April’s Truth

Each year, when April arrives wearing a dress that is 100 shades of unnamable green, I can hardly believe the beauty of this world.


And so, out the door I go, in skirted layers, sometimes with shoes and sometimes without, planting and digging and weeding and seeding, wondering how I got it all done last spring, and the spring before that?


And at the end of a long day, before my tired eyes close for instantaneous sleep, a little truth sneaks in through my open window and I am reminded that “getting it all done,” might just be the greatest illusion of this human experience. (Well, one of the great illusions, there might be a few more, eh eh) It is however, a fleeting awareness, for the realization arrives between sleep and waking, and I must confess that it has not yet sunk it’s roots deep down into the soil of consciousness. For when I wake, there is only the thought of doing, and off I go, out the door once more, a belly full of oatmeal, a long scribbled list in my breast pocket, and a large potted mug of earl grey tea in hand. And if you were a bird, flying over Honey Grove as of late, these are the sorts of things you would find me doing: A few weeks ago, you would have seen me out in the garden, planting potatoes.


With the full support of Gus, because, lets face it, they almost resemble tennis balls.


And then more recently, you would have found me splitting beehives. I am happy to report that our apiary has now doubled in size.




There is, let me tell you, nothing quite like having your head in a cloud of bees with the heavenly scent of dandelion honey all around you.


And if you were to fly over Honey Grove on any given afternoon, you might have found me tending flower seedlings, gently coaxing them out of their greenhouse trays and into the outdoor gardens.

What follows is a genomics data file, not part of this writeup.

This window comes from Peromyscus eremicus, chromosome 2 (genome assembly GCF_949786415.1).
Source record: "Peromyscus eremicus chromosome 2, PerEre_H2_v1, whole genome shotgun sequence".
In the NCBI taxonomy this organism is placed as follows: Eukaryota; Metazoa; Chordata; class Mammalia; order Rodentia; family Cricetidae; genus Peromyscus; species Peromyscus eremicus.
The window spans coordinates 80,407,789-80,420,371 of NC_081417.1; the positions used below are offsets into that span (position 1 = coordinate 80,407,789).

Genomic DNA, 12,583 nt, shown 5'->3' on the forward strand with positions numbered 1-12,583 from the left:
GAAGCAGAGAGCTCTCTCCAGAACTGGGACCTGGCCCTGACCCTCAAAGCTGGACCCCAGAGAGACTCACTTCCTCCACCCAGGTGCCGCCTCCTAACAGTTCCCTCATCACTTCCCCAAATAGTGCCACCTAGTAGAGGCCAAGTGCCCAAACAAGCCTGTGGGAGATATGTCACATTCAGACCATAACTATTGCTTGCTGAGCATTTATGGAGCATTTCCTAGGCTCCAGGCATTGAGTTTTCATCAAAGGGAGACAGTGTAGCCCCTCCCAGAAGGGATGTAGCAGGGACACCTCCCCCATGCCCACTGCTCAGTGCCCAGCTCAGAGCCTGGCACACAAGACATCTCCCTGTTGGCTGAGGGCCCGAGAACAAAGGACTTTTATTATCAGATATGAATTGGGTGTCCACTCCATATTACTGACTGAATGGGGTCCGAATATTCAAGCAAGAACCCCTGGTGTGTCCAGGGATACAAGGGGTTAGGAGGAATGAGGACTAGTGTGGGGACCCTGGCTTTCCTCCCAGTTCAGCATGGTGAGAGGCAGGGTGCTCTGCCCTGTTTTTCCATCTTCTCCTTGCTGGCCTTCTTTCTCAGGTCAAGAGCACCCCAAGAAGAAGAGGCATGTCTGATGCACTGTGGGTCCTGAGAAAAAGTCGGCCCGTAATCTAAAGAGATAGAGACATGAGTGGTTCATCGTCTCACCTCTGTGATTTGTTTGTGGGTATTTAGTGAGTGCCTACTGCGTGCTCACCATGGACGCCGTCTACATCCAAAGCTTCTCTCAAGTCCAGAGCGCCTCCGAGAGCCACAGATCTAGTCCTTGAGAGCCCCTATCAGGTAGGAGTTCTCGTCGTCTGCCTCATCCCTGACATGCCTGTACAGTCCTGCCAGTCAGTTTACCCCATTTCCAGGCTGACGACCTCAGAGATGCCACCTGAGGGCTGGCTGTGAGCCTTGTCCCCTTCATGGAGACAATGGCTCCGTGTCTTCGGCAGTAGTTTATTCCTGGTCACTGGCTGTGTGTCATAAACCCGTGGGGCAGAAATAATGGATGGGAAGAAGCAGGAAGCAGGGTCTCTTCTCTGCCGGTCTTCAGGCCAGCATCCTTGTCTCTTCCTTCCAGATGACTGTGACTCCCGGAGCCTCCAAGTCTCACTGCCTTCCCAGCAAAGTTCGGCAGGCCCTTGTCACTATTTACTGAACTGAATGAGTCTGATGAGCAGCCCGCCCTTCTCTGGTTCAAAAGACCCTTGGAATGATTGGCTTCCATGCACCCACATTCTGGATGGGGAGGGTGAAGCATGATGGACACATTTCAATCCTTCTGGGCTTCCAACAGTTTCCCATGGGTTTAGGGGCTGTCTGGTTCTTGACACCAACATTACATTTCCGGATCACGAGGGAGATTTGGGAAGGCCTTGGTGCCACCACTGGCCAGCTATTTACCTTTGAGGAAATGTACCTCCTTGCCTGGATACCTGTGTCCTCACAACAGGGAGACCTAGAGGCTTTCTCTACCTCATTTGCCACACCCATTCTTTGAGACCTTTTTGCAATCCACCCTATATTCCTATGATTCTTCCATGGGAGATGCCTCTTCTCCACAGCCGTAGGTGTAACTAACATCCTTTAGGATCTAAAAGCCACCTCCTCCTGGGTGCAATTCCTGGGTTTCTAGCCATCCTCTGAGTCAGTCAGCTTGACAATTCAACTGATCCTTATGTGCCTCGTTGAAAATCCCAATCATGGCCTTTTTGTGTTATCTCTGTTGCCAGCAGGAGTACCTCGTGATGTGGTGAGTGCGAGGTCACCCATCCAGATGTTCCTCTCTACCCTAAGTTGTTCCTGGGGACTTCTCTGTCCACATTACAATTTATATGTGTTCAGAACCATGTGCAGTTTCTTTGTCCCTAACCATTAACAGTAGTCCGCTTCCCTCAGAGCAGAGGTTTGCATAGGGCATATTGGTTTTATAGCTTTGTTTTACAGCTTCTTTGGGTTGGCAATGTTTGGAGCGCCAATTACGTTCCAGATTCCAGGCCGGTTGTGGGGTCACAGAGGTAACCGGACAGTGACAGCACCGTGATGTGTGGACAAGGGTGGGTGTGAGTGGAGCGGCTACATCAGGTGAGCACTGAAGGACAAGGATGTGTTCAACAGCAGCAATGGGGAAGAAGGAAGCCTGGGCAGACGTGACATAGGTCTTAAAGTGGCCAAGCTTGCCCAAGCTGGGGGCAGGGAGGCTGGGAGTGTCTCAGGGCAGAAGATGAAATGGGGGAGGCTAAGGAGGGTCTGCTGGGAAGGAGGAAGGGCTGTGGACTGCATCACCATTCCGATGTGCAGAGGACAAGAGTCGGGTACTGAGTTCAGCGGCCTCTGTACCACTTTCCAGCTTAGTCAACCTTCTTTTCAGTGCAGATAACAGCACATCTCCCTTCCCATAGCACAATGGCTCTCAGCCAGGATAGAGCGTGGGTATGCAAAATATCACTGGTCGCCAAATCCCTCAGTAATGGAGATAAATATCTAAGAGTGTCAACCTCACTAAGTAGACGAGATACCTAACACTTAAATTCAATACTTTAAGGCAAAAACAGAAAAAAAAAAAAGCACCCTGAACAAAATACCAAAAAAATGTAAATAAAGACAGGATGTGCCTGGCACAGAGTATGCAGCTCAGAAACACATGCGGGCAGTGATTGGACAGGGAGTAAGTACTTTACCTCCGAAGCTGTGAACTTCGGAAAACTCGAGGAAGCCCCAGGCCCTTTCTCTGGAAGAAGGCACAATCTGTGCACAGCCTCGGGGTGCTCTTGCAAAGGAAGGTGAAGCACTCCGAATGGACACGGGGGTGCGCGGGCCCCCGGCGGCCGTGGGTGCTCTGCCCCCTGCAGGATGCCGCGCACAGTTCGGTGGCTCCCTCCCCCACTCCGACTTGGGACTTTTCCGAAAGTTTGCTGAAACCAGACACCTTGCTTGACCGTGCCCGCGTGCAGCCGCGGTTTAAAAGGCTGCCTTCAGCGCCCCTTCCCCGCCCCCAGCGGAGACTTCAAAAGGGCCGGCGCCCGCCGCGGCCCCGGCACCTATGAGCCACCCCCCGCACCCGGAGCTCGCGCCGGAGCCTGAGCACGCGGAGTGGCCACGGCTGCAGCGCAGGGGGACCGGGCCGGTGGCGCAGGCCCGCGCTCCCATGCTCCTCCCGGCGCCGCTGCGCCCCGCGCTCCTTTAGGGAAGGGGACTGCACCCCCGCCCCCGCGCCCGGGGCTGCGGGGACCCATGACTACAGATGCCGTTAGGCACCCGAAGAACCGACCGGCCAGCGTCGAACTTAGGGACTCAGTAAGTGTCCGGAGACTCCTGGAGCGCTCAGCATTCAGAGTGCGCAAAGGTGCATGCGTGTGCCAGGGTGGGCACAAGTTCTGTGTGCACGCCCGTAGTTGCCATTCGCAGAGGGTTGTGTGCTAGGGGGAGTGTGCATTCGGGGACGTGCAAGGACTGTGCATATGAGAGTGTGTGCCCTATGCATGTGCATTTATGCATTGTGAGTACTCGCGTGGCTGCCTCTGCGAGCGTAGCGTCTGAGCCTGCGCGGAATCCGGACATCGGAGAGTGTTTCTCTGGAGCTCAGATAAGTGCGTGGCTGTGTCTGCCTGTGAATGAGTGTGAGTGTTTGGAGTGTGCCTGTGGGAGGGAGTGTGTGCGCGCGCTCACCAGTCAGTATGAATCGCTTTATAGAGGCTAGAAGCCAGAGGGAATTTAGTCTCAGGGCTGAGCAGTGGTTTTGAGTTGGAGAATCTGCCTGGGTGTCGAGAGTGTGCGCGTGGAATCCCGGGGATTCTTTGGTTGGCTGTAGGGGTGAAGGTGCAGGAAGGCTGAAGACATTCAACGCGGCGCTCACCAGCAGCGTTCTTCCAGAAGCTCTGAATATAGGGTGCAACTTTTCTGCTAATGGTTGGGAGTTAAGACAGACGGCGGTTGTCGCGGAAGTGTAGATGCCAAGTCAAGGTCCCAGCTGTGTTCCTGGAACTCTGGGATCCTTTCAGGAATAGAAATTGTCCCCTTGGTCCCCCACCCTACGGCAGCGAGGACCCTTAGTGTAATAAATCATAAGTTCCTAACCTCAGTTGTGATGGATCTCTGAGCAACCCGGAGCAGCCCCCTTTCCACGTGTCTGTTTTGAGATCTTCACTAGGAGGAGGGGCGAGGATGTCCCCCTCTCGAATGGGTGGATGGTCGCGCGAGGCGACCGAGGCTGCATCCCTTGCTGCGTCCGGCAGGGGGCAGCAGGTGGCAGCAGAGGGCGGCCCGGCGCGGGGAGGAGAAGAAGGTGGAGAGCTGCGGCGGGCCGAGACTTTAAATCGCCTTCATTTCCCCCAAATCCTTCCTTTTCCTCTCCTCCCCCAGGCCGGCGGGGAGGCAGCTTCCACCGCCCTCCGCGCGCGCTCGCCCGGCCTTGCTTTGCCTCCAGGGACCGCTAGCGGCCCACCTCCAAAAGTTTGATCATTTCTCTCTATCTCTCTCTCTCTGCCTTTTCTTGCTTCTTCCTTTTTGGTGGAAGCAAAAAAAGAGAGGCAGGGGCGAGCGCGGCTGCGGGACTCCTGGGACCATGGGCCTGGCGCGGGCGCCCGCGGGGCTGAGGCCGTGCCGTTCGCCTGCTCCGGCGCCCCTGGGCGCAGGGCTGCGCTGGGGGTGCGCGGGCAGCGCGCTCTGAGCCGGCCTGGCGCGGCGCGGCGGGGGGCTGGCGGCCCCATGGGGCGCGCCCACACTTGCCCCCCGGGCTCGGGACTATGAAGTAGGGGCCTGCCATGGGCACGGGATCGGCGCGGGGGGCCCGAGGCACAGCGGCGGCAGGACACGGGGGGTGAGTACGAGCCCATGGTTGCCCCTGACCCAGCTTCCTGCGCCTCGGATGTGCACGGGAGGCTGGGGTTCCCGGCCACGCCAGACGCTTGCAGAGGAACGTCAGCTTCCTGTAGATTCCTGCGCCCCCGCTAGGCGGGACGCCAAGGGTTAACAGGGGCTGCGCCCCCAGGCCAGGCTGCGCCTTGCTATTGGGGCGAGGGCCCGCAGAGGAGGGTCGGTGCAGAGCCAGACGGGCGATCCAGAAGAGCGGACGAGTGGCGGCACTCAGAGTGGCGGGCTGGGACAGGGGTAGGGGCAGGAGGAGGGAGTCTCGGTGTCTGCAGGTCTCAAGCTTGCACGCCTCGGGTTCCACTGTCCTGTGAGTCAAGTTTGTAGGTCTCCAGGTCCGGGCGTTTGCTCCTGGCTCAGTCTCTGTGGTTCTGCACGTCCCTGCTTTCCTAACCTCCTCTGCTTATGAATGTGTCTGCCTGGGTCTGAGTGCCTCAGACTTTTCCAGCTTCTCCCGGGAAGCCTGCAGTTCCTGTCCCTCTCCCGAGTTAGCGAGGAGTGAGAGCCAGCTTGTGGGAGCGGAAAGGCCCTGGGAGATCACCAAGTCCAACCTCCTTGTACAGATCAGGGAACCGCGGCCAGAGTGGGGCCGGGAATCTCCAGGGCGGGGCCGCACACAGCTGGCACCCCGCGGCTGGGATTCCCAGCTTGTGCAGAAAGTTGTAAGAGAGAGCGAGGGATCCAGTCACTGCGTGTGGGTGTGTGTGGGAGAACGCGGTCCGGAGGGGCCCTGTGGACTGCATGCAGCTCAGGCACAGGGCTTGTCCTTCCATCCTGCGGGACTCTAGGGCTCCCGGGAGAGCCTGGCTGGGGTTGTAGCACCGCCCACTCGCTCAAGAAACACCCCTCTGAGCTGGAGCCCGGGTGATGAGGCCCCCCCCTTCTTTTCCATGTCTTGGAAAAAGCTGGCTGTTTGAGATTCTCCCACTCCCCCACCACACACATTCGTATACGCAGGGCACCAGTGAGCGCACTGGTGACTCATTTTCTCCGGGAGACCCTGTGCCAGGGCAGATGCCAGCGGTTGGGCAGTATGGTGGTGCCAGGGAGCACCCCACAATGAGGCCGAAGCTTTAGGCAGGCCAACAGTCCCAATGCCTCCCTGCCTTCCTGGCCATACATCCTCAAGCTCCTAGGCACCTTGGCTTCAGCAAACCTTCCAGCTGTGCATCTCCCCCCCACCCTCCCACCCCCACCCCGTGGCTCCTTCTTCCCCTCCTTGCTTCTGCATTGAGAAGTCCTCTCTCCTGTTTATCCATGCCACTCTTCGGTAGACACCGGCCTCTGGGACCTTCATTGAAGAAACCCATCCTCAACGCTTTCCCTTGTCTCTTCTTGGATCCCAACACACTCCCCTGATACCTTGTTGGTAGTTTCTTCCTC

And if you looked down from the sky at night, you would have seen me there under stars, in my nightgown, searching for slugs and finding them. If you were listening, you would have heard me uttering a wee prayer before offering them to chickens. In the early mornings, you would wonder what I was doing, squatting low to the ground and remaining very still for long periods of time, looking upon the tiny green shoots rising out of the dark fertile earth in a kind of enraptured awe. Or, you might have seen me bent over, peering down upon the pea shoots coming up under their protective fleece, looking positively gleeful.


And every year, right about now, I somehow manage to forget the profound intelligence of the natural world, and I find myself bent over my neatly planted rows of kale, wondering, will they come up again? Will they really grow into the same dark and leafy beauties that they did last year? Have I done all the right things? Have I brought in enough compost, kept the ground moist enough, sacrificed enough slugs? Will my garden grow, despite my doubt? And you know what, it does. Yes, to my great embarrassed surprise and despite my worry, everything grows, and not only does it grow, it thrives.